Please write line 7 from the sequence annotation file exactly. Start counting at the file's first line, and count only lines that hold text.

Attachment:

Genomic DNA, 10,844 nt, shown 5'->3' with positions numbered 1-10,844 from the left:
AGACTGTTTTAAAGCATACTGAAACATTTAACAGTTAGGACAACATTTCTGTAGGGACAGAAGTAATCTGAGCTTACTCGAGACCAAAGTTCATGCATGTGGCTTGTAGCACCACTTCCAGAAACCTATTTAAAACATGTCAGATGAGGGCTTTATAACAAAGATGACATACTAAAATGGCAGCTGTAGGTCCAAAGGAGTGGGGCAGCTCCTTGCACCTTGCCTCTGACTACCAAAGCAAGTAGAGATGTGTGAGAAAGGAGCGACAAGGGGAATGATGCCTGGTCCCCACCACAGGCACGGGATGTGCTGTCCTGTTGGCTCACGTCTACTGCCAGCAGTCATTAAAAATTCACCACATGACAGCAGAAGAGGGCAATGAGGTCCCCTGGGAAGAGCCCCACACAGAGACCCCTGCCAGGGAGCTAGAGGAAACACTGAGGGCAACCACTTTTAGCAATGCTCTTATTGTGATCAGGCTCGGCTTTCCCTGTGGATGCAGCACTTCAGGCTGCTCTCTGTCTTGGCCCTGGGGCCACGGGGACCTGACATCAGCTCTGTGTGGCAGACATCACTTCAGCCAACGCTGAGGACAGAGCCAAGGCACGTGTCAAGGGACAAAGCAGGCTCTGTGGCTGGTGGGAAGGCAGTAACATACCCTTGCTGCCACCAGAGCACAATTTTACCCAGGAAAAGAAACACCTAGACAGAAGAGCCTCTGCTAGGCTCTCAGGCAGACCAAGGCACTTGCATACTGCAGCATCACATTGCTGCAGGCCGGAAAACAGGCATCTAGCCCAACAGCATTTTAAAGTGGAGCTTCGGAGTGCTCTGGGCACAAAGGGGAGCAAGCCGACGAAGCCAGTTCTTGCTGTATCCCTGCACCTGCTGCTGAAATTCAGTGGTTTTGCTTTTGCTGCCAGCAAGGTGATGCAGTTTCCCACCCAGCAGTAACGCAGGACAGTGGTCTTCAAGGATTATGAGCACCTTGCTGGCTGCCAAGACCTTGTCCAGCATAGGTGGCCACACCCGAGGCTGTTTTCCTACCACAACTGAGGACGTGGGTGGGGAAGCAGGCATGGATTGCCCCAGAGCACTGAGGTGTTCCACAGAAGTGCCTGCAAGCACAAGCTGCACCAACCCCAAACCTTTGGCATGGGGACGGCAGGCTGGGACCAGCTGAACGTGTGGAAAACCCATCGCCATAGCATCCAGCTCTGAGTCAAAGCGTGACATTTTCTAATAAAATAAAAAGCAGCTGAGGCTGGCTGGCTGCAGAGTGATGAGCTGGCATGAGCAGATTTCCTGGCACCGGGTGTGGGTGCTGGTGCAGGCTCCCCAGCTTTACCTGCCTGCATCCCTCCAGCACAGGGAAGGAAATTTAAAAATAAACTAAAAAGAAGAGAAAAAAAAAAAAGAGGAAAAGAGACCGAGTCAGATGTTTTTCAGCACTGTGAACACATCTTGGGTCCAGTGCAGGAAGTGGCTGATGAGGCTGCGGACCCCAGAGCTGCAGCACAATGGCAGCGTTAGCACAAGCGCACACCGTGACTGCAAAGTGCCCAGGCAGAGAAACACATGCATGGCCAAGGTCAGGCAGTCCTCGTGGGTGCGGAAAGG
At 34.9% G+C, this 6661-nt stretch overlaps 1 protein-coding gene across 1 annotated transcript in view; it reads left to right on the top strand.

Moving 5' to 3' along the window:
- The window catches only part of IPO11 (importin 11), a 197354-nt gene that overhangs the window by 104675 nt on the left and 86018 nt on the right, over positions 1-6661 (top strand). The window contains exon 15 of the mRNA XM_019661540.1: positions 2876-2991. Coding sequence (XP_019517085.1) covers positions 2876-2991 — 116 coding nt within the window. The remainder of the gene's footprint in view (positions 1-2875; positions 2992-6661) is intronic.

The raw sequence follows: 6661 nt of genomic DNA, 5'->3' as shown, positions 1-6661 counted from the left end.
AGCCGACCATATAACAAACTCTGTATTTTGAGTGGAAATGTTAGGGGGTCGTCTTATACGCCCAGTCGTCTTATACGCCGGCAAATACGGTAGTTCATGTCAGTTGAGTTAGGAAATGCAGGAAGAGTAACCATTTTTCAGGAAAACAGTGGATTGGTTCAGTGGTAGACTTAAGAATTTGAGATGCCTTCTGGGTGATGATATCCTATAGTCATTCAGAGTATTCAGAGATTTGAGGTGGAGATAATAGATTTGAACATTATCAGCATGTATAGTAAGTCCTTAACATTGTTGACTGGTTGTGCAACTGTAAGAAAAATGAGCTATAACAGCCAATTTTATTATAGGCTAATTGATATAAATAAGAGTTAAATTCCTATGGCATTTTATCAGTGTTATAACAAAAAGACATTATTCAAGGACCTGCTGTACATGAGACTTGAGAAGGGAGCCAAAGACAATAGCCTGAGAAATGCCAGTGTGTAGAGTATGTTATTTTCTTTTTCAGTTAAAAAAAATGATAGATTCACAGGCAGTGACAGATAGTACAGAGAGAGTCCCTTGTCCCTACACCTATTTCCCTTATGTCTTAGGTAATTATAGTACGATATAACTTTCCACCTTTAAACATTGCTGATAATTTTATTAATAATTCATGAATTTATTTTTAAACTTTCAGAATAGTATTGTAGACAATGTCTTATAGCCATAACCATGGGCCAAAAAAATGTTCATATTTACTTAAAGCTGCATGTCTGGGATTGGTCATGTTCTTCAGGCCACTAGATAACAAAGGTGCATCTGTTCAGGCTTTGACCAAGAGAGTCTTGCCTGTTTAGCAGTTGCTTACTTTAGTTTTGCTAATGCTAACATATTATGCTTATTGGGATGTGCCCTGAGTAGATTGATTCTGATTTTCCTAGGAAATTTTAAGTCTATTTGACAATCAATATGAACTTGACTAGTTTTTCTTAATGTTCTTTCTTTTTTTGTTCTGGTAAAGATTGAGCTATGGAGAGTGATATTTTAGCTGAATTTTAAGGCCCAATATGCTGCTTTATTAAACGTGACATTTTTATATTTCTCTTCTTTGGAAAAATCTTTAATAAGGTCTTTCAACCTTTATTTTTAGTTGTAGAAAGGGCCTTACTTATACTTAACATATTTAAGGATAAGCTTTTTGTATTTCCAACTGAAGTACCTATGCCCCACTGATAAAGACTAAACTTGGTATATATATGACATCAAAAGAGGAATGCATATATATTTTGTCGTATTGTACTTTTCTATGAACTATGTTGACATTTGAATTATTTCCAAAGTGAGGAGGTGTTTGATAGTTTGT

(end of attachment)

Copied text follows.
AGCCGACCATATAACAAACTCTGTATTTTGAGTGGAAATGTTAGGGGGTCGTCTTATACGCCCAGTCGTCTTATACGCCGGCAAATACGGTAGTTCATGTCAGTTGAGTTAGGAAATGCAGGAAGAGTAACCATTTTTCAGGAAAACAGTGGATTGGTTCAGTGGTAGACTTAAGAATTTGAGATGCCTTCTGGGTGATGATATCCTATAGTCATTCAGAGTATTCAGAGATTTGAGGTGGAGATAATAGATTTGAACATTATCAGCATGTATAGTAAGTCCTTAACATTGTTGACTGGTTGTGCAACTGTAAGAAAAATGAGCTATAACAGCCAATTTTATTATAGGCTAATTGATATAAATAAGAGTTAAATTCCTATGGCATTTTATCAGTGTTATAACAAAAAGACATTATTCAAGGACCTGCTGTACATGAGACTTGAGAAGGGAGCCAAAGACAATAGCCTGAGAAATGCCAGTGTGTAGAGTATGTTATTTTCTTTTTCAGTTAAAAAAAATGATAGATTCACAGGCAGTGACAGATAGTACAGAGAGAGTCCCTTGTCCCTACACCTATTTCCCTTATGTCTTAGGTAATTATAGTACGATATAACTTTCCACCTTTAAACATTGCTGATAATTTTATTAATAATTCATGAATTTATTTTTAAACTTTCAGAATAGTATTGTAGACAATGTCTTATAGCCATAACCATGGGCCAAAAAAATGTTCATATTTACTTAAAGCTGCATGTCTGGGATTGGTCATGTTCTTCAGGCCACTAGATAACAAAGGTGCATCTGTTCAGGCTTTGACCAAGAGAGTCTTGCCTGTTTAGCAGTTGCTTACTTTAGTTTTGCTAATGCTAACATATTATGCTTATTGGGATGTGCCCTGAGTAGATTGATTCTGATTTTCCTAGGAAATTTTAAGTCTATTTGACAATCAATATGAACTTGACTAGTTTTTCTTAATGTTCTTTCTTTTTTTGTTCTGGTAAAGATTGAGCTATGGAGAGTGATATTTTAGCTGAATTTTAAGGCCCAATATGCTGCTTTATTAAACGTGACATTTTTATATTTCTCTTCTTTGGAAAAATCTTTAATAAGGTCTTTCAACCTTTATTTTTAGTTGTAGAAAGGGCCTTACTTATACTTAACATATTTAAGGATAAGCTTTTTGTATTTCCAACTGAAGTACCTATGCCCCACTGATAAAGACTAAACTTGGTATATATATGACATCAAAAGAGGAATGCATATATATTTTGTCGTATTGTACTTTTCTATGAACTATGTTGACATTTGAATTATTTCCAAAGTGAGGAGGTGTTTGATAGTTTGT